This blog post was written by Ouseburn Trust's Heritage Officer, Heather Richardson. She offers a short reflection on the death of renowned photographer Chris Killip and a look at the relationship between him and Davey Pearson, the man behind one of our photography archives.  

It was with sadness I read about the death of photographer Chris Killip at the age of 74. Killip is known for his stark black and white images of post-industrial northern England with his most famous book, In Flagrante, including iconic images of the north-east dating from 1975 to 1987. Published in 1988, In Flagrante was the first book of photographs I ever purchased and taking the book from my shelf now I realise I have pencilled inside ‘Heather 1988’. I was 21, living in London and bought it at the Photographers Gallery, then in Covent Garden. I had always photographed in black and white but being from Cambridge had never seen image quite like these!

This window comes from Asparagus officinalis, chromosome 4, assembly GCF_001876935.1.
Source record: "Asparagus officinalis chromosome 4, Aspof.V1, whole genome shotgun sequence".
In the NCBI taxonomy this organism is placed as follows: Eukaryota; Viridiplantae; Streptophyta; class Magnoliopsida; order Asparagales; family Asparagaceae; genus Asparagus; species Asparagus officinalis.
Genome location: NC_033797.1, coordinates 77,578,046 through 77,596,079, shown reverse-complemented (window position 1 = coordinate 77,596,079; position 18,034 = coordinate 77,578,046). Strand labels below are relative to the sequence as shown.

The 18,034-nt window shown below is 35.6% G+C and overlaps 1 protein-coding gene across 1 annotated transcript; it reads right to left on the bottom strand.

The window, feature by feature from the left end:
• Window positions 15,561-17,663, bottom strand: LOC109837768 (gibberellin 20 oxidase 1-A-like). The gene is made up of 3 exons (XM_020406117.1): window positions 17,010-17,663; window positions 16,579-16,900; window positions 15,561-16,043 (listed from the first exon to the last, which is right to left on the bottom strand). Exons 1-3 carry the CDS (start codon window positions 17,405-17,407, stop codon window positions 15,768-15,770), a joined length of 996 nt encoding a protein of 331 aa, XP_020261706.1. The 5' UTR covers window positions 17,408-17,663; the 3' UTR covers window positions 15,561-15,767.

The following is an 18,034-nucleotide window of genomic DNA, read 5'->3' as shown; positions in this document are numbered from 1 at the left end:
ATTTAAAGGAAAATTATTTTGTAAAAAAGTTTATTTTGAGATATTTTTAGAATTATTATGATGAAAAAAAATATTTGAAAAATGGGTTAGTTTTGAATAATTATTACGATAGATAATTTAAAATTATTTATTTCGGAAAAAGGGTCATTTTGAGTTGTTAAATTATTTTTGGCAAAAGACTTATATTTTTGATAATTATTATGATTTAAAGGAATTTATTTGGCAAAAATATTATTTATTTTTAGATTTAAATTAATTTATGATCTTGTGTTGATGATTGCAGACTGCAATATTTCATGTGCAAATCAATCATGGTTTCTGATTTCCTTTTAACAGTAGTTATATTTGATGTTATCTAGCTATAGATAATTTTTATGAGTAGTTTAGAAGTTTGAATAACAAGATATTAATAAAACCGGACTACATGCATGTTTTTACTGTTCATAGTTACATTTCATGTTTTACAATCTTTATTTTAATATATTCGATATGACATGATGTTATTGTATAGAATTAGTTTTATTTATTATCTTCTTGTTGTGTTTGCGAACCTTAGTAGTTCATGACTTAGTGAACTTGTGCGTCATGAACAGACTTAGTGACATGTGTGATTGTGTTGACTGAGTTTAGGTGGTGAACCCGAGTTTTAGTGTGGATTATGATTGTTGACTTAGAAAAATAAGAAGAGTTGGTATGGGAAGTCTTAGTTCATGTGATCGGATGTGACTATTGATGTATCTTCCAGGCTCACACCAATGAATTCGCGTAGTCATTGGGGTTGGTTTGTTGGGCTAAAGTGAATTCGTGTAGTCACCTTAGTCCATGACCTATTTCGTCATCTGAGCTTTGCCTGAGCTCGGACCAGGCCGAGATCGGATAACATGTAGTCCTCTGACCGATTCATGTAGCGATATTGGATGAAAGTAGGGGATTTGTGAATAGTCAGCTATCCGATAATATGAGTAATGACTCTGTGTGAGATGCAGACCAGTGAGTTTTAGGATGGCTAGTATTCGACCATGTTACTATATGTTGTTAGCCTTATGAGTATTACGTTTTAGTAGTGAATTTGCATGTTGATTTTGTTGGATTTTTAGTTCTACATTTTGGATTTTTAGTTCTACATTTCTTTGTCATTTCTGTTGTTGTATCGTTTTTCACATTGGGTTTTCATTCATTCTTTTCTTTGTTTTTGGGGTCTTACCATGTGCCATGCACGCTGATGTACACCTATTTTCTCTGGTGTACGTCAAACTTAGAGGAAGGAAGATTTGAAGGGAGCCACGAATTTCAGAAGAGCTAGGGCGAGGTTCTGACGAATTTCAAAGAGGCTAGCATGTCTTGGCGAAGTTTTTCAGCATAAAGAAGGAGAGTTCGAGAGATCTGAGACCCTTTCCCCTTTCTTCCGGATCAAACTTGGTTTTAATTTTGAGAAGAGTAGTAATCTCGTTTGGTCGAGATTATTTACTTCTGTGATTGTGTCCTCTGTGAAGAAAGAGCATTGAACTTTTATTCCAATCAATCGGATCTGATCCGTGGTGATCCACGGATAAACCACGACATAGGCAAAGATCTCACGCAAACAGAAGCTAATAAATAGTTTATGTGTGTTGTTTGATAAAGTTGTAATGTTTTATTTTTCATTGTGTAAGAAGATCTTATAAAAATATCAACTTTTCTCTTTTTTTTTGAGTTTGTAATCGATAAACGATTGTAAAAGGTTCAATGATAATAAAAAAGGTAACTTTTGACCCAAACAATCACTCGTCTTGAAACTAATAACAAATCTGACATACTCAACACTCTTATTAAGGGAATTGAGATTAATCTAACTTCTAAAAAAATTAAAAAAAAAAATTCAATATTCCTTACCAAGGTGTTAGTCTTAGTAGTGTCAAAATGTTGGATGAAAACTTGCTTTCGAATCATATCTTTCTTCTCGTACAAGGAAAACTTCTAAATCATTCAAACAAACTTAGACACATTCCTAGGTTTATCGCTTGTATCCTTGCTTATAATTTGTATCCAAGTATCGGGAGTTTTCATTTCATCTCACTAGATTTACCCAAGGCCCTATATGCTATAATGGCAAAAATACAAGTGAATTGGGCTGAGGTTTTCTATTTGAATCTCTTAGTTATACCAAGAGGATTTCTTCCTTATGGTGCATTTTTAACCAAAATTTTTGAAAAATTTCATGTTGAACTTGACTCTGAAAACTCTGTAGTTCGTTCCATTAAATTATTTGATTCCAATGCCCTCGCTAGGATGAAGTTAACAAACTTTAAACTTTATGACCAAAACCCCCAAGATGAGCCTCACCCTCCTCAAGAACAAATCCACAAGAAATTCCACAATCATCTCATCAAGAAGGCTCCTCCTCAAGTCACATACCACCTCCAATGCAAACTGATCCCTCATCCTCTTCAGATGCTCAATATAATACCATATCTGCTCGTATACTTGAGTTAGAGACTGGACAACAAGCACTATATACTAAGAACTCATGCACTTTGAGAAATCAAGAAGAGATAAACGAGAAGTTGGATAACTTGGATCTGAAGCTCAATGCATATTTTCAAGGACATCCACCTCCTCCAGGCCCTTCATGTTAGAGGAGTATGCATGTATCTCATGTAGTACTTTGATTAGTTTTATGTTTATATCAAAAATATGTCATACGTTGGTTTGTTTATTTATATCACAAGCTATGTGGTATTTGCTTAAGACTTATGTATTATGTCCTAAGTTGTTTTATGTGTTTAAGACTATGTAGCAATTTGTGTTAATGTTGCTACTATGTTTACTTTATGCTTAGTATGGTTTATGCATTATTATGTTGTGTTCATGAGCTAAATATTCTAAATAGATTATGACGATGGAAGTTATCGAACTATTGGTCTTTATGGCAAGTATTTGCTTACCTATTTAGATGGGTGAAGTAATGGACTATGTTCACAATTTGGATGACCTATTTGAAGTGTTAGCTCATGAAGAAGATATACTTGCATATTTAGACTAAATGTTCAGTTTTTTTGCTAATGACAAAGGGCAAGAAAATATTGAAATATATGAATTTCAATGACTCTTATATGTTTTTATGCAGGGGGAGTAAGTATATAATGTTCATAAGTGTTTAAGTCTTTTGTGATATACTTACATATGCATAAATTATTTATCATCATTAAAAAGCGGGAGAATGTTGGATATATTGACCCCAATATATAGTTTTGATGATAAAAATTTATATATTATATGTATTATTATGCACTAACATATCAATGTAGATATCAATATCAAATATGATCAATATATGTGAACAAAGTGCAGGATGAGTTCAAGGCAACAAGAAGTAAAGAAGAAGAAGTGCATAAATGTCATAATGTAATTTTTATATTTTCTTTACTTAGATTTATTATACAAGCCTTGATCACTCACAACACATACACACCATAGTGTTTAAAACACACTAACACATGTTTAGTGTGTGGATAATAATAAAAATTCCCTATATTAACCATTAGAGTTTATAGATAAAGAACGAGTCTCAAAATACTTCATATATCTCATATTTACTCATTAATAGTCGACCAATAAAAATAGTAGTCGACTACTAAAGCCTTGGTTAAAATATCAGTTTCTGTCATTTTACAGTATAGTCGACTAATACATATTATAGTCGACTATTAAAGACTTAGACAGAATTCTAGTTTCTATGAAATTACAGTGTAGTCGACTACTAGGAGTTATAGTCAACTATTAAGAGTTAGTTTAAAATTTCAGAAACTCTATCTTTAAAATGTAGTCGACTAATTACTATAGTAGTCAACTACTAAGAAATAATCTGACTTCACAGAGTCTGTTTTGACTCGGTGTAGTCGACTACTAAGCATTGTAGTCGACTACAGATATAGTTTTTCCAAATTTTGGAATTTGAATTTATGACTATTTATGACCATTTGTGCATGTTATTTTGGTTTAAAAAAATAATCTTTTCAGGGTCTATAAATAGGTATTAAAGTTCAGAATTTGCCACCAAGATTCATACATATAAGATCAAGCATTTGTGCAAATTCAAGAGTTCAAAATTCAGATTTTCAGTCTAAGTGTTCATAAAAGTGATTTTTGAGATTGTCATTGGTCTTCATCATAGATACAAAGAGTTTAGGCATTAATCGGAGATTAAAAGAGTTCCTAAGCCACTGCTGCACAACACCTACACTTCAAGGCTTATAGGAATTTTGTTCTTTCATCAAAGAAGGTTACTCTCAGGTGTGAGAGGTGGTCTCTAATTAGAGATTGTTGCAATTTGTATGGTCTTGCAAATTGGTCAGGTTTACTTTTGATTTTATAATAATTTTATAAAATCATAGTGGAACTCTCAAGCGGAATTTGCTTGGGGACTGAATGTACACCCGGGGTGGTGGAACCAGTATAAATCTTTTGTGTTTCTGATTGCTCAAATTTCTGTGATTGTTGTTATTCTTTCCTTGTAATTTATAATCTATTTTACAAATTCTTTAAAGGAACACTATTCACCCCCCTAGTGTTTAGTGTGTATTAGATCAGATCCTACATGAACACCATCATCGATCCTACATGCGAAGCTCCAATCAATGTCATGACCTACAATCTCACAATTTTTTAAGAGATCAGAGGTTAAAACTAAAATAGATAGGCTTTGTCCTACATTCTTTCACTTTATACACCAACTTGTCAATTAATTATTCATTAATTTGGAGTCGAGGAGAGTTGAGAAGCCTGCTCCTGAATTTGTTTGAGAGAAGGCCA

Jump forward to October 2020 and I find myself living in Newcastle and working as Heritage Officer for the Ouseburn Trust. In the Trust's care are around 50,000 photographs by Newcastle photographer Davey Pearson (1951-2003). Looking at Davey’s collection it is easy to see how both men captured similar images marking the de-industrialisation of the region and its impact on the lives of many.

This morning while discussing Chris Killip with Allen, one of our devoted Photo Archive Volunteers, he informed me that Davey Pearson knew Chris Killip and had photographed an inscription from Chris in his copy of In Flagrante. I have included this image here, along with some of Davey Pearson’s images taken in Skinningrove, the village in Redcar North Yorkshire Chris Killip famously photographed in the early 1980s.

Chris Killip inscription in Davey PearsonFisherman at Skinningrove, Redcar. Taken by Davey PearsonMan in Redcar